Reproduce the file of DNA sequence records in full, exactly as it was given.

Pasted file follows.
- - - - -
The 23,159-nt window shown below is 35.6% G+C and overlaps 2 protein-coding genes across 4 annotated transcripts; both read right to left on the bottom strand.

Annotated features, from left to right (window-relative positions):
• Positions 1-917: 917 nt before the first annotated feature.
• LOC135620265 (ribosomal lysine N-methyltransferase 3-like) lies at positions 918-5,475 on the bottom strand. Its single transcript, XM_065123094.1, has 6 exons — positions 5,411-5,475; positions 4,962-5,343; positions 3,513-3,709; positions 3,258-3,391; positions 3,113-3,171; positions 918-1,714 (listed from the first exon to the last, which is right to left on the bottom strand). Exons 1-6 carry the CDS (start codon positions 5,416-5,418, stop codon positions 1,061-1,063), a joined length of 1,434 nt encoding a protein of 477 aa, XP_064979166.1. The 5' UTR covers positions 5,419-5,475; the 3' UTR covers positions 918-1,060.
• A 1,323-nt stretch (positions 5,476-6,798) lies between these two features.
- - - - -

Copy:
The 23,159-nt window shown below is 35.6% G+C and overlaps 2 protein-coding genes across 4 annotated transcripts; both read right to left on the bottom strand.

Annotated features, from left to right (window-relative positions):
• Positions 1-917: 917 nt before the first annotated feature.
• LOC135620265 (ribosomal lysine N-methyltransferase 3-like) lies at positions 918-5,475 on the bottom strand. Its single transcript, XM_065123094.1, has 6 exons — positions 5,411-5,475; positions 4,962-5,343; positions 3,513-3,709; positions 3,258-3,391; positions 3,113-3,171; positions 918-1,714 (listed from the first exon to the last, which is right to left on the bottom strand). Exons 1-6 carry the CDS (start codon positions 5,416-5,418, stop codon positions 1,061-1,063), a joined length of 1,434 nt encoding a protein of 477 aa, XP_064979166.1. The 5' UTR covers positions 5,419-5,475; the 3' UTR covers positions 918-1,060.
• A 1,323-nt stretch (positions 5,476-6,798) lies between these two features.